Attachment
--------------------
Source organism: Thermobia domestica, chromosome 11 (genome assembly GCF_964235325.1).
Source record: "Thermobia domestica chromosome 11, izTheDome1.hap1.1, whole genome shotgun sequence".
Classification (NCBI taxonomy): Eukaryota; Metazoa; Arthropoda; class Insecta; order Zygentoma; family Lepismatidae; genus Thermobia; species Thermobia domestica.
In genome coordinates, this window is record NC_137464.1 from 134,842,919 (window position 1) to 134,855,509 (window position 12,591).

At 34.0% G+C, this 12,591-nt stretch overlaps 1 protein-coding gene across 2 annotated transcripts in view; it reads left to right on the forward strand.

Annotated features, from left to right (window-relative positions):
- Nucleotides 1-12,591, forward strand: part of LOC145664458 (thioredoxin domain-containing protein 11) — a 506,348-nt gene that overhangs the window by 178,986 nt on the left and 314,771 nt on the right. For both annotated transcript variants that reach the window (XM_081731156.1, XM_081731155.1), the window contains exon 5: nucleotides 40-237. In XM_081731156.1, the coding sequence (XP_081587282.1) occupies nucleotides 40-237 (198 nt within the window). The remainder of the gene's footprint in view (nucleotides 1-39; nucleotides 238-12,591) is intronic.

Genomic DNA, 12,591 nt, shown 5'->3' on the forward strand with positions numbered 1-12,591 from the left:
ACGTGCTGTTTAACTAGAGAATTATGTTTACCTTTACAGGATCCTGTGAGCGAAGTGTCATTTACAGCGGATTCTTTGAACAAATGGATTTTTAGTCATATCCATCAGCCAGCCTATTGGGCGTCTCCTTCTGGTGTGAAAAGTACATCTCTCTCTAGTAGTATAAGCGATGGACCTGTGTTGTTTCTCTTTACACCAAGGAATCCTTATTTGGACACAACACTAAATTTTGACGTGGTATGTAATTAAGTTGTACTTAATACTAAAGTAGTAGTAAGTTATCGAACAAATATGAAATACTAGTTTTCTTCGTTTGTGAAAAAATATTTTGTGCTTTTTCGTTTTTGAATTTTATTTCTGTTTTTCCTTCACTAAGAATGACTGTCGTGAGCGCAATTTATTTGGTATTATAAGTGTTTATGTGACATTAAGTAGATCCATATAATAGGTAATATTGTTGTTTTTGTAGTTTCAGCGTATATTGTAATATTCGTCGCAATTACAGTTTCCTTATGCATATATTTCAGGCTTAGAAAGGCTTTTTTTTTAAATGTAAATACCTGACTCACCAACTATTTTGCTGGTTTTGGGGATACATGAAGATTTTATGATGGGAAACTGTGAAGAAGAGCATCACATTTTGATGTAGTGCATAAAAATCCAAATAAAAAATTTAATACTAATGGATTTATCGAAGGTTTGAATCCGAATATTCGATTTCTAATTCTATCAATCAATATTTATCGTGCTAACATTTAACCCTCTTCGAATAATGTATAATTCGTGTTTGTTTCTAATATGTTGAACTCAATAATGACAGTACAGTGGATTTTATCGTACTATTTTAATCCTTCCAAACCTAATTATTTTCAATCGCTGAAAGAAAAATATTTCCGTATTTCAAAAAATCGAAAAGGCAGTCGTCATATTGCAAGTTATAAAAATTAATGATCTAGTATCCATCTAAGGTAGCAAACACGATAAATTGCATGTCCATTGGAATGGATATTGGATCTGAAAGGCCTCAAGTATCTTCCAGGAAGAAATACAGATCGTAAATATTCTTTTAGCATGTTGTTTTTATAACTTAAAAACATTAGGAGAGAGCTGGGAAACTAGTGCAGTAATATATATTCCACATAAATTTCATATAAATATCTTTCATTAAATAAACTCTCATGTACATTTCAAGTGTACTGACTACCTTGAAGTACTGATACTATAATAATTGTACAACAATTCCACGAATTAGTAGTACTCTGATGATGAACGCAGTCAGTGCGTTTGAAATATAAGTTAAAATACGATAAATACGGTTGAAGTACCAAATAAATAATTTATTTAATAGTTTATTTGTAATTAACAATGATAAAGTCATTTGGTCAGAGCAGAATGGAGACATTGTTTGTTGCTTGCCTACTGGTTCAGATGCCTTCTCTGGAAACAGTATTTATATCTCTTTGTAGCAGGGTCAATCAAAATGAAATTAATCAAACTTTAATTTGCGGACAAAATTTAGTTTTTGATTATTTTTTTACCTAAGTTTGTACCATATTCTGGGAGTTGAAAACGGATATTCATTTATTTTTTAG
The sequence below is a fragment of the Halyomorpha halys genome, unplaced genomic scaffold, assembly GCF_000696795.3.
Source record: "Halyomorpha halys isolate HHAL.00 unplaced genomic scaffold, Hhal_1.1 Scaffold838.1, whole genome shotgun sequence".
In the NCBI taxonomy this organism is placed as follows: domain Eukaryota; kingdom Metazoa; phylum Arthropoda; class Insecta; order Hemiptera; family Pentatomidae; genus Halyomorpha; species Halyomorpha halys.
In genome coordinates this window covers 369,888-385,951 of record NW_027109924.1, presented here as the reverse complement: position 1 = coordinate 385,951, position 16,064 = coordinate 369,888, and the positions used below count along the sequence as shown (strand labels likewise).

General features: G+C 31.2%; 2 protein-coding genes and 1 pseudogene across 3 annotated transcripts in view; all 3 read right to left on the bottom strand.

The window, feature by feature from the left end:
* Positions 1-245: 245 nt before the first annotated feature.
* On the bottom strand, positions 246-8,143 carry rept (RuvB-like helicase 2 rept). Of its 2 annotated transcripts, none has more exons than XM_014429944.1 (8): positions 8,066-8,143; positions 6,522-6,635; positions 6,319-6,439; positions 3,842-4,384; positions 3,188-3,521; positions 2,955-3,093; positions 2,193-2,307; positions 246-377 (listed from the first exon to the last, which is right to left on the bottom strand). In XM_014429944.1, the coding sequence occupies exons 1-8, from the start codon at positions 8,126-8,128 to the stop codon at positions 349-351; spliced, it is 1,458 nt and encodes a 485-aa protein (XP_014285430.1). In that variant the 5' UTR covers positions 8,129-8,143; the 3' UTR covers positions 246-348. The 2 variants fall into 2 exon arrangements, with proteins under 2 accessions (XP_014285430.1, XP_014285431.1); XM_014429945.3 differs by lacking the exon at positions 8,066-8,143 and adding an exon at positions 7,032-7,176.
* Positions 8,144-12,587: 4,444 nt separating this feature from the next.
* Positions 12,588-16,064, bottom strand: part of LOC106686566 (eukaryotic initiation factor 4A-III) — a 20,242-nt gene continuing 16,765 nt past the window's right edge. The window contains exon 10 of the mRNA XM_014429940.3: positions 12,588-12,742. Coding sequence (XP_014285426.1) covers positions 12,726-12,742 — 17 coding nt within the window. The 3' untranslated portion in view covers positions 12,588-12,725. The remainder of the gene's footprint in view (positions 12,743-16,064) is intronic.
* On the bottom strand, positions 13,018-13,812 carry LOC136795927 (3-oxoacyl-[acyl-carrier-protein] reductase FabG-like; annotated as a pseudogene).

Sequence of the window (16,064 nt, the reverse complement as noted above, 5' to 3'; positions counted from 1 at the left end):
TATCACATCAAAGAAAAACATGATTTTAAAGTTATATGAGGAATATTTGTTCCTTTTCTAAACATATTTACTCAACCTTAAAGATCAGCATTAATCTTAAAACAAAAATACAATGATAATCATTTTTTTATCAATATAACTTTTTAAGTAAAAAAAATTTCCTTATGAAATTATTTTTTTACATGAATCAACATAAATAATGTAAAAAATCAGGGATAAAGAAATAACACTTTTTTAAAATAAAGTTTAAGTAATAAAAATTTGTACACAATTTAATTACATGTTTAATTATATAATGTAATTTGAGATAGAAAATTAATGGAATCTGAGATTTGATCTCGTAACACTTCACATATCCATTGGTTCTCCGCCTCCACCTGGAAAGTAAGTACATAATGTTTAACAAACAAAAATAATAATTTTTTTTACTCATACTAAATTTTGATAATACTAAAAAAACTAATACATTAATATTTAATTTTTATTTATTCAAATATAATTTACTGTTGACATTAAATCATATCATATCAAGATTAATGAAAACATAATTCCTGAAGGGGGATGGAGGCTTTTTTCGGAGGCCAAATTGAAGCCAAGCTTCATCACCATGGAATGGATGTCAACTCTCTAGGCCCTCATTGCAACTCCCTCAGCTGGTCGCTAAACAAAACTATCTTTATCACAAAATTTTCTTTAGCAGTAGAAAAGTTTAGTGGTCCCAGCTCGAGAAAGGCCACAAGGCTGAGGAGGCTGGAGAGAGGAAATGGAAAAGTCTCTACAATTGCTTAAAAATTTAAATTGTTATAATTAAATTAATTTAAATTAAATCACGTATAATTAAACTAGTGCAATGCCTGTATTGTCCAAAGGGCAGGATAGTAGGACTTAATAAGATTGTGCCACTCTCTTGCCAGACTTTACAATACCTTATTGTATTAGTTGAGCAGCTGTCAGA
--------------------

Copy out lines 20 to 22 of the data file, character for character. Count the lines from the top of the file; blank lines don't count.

* On the bottom strand, positions 13,018-13,812 carry LOC136795927 (3-oxoacyl-[acyl-carrier-protein] reductase FabG-like; annotated as a pseudogene).

Sequence of the window (16,064 nt, the reverse complement as noted above, 5' to 3'; positions counted from 1 at the left end):
TATCACATCAAAGAAAAACATGATTTTAAAGTTATATGAGGAATATTTGTTCCTTTTCTAAACATATTTACTCAACCTTAAAGATCAGCATTAATCTTAAAACAAAAATACAATGATAATCATTTTTTTATCAATATAACTTTTTAAGTAAAAAAAATTTCCTTATGAAATTATTTTTTTACATGAATCAACATAAATAATGTAAAAAATCAGGGATAAAGAAATAACACTTTTTTAAAATAAAGTTTAAGTAATAAAAATTTGTACACAATTTAATTACATGTTTAATTATATAATGTAATTTGAGATAGAAAATTAATGGAATCTGAGATTTGATCTCGTAACACTTCACATATCCATTGGTTCTCCGCCTCCACCTGGAAAGTAAGTACATAATGTTTAACAAACAAAAATAATAATTTTTTTTACTCATACTAAATTTTGATAATACTAAAAAAACTAATACATTAATATTTAATTTTTATTTATTCAAATATAATTTACTGTTGACATTAAATCATATCATATCAAGATTAATGAAAACATAATTCCTGAAGGGGGATGGAGGCTTTTTTCGGAGGCCAAATTGAAGCCAAGCTTCATCACCATGGAATGGATGTCAACTCTCTAGGCCCTCATTGCAACTCCCTCAGCTGGTCGCTAAACAAAACTATCTTTATCACAAAATTTTCTTTAGCAGTAGAAAAGTTTAGTGGTCCCAGCTCGAGAAAGGCCACAAGGCTGAGGAGGCTGGAGAGAGGAAATGGAAAAGTCTCTACAATTGCTTAAAAATTTAAATTGTTATAATTAAATTAATTTAAATTAAATCACGTATAATTAAACTAGTGCAATGCCTGTATTGTCCAAAGGGCAGGATAGTAGGACTTAATAAGATTGTGCCACTCTCTTGCCAGACTTTACAATACCTTATTGTATTAGTTGAGCAGCTGTCAGA